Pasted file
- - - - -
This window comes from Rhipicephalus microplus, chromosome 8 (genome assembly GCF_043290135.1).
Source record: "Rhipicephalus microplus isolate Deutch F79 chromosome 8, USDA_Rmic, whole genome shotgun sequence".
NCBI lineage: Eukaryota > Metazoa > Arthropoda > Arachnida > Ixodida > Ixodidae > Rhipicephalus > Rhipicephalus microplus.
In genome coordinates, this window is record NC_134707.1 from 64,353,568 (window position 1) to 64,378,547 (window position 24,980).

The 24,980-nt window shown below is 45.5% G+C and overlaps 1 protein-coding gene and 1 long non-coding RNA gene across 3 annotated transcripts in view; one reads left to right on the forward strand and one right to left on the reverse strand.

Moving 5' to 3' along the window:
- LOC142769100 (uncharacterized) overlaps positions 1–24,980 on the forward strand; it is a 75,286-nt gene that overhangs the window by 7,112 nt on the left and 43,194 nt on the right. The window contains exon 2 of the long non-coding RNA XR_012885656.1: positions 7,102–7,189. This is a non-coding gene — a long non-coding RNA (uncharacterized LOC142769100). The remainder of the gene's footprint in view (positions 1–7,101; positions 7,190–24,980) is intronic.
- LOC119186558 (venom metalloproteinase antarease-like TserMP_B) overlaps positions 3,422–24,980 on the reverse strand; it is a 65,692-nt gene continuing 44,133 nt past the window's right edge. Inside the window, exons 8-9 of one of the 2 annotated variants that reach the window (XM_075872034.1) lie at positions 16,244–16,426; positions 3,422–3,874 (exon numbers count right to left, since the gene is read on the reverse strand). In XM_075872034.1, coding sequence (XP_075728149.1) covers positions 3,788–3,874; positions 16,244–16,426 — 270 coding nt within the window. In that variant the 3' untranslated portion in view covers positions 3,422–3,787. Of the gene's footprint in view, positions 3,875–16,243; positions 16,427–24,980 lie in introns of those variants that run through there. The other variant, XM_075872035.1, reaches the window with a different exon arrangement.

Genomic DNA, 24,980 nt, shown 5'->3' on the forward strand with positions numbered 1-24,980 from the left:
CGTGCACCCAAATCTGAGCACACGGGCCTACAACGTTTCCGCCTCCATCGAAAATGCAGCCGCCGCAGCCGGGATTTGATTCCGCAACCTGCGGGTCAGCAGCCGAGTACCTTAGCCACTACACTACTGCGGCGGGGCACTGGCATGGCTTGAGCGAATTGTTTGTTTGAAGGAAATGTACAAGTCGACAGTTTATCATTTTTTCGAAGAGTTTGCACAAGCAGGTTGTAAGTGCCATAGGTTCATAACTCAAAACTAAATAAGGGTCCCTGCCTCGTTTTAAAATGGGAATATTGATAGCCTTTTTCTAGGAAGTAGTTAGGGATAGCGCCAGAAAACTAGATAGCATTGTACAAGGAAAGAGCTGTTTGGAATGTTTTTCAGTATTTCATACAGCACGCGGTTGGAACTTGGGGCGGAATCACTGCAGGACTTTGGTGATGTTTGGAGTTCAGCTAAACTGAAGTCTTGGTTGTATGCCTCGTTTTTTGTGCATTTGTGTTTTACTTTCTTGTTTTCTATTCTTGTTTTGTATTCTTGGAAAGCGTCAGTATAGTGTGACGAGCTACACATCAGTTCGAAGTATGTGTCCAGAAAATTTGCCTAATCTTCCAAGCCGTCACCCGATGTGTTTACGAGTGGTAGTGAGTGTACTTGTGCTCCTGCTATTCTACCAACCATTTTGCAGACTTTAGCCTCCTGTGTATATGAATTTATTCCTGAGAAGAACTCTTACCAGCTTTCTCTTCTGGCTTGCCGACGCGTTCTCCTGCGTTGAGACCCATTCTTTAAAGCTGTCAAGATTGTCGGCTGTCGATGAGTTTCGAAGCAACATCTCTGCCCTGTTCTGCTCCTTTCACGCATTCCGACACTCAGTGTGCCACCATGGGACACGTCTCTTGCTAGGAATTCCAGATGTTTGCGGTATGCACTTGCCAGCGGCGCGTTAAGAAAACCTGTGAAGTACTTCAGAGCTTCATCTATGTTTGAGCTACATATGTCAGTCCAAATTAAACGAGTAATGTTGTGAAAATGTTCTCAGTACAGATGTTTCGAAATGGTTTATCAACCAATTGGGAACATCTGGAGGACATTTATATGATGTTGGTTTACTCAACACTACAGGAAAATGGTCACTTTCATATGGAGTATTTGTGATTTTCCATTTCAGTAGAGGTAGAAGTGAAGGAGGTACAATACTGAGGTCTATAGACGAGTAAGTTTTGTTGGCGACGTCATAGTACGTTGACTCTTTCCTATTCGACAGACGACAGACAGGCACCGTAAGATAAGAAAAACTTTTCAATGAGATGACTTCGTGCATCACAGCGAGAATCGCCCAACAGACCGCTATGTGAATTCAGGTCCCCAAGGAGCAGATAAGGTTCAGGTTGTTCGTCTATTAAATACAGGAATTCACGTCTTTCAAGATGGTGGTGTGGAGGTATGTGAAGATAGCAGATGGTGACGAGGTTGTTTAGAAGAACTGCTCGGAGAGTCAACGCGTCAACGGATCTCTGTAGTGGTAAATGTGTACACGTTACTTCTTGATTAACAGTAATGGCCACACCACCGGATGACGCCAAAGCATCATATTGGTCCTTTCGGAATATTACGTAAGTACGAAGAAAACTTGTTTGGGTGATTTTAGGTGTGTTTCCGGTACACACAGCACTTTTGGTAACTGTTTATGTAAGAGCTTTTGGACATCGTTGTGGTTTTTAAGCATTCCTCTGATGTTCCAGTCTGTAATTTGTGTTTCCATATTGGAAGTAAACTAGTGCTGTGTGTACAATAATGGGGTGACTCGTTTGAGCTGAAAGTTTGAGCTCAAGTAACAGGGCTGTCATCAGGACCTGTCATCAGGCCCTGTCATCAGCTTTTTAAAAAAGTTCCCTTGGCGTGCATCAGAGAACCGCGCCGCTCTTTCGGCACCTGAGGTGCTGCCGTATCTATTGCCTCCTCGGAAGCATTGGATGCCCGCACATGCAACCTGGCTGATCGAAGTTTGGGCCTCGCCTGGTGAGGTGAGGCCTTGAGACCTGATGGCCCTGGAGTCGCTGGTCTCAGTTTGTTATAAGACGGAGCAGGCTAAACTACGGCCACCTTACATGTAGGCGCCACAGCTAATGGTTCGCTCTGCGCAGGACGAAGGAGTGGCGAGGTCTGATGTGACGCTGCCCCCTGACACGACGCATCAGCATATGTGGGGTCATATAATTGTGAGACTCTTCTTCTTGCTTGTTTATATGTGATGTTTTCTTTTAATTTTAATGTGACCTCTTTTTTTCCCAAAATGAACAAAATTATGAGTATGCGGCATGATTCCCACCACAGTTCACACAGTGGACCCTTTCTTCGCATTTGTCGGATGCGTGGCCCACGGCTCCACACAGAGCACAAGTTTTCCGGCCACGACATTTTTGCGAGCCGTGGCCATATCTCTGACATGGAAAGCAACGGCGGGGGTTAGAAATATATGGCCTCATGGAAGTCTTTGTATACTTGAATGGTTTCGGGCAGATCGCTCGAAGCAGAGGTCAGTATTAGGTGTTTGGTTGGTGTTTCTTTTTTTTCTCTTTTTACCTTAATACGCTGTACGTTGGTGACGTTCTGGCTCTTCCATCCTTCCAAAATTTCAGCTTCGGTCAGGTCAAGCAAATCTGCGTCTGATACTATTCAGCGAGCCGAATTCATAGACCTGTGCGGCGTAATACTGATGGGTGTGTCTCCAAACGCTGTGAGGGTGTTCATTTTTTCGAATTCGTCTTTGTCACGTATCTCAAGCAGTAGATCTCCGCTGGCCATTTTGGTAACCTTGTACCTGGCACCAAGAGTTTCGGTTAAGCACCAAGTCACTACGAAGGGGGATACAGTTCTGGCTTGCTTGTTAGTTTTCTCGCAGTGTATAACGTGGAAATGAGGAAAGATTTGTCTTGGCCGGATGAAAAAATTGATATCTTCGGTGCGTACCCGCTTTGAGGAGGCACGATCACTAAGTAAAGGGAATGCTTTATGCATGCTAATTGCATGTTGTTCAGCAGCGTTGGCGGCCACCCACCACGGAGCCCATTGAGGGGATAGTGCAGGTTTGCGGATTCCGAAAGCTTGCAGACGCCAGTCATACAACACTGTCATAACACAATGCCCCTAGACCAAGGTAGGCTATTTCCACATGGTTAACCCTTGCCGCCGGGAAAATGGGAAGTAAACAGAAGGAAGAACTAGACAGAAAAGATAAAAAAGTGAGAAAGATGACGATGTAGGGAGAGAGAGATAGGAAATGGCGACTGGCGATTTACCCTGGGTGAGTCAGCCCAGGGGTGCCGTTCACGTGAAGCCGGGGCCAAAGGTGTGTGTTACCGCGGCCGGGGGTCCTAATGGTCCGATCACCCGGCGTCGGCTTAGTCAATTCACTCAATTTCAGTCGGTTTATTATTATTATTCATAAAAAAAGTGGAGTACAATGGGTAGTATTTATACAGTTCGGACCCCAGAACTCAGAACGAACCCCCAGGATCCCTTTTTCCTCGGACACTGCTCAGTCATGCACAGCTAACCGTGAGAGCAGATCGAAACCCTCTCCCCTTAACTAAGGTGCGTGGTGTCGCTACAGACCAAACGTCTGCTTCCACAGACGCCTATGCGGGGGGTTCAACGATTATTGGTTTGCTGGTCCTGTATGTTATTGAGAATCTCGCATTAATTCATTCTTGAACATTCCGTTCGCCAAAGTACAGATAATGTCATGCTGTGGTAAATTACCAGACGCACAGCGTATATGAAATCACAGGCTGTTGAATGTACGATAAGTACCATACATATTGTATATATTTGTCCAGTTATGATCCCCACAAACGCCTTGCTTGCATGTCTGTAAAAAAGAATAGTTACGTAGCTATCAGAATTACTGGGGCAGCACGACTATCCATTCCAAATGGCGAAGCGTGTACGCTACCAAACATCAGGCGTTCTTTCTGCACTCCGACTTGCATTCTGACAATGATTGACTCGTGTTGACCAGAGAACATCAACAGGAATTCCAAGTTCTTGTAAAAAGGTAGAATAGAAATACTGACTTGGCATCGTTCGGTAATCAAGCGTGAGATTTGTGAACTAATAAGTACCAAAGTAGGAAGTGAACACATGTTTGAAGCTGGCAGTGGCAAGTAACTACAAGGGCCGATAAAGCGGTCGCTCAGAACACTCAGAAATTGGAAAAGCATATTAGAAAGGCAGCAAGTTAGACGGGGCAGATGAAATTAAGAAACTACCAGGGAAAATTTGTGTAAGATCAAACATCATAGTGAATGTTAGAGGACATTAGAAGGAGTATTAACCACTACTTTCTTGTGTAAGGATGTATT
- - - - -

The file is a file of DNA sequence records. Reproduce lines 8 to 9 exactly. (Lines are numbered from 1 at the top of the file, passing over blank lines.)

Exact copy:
- LOC119186558 (venom metalloproteinase antarease-like TserMP_B) overlaps positions 3,422–24,980 on the reverse strand; it is a 65,692-nt gene continuing 44,133 nt past the window's right edge. Inside the window, exons 8-9 of one of the 2 annotated variants that reach the window (XM_075872034.1) lie at positions 16,244–16,426; positions 3,422–3,874 (exon numbers count right to left, since the gene is read on the reverse strand). In XM_075872034.1, coding sequence (XP_075728149.1) covers positions 3,788–3,874; positions 16,244–16,426 — 270 coding nt within the window. In that variant the 3' untranslated portion in view covers positions 3,422–3,787. Of the gene's footprint in view, positions 3,875–16,243; positions 16,427–24,980 lie in introns of those variants that run through there. The other variant, XM_075872035.1, reaches the window with a different exon arrangement.

Genomic DNA, 24,980 nt, shown 5'->3' on the forward strand with positions numbered 1-24,980 from the left: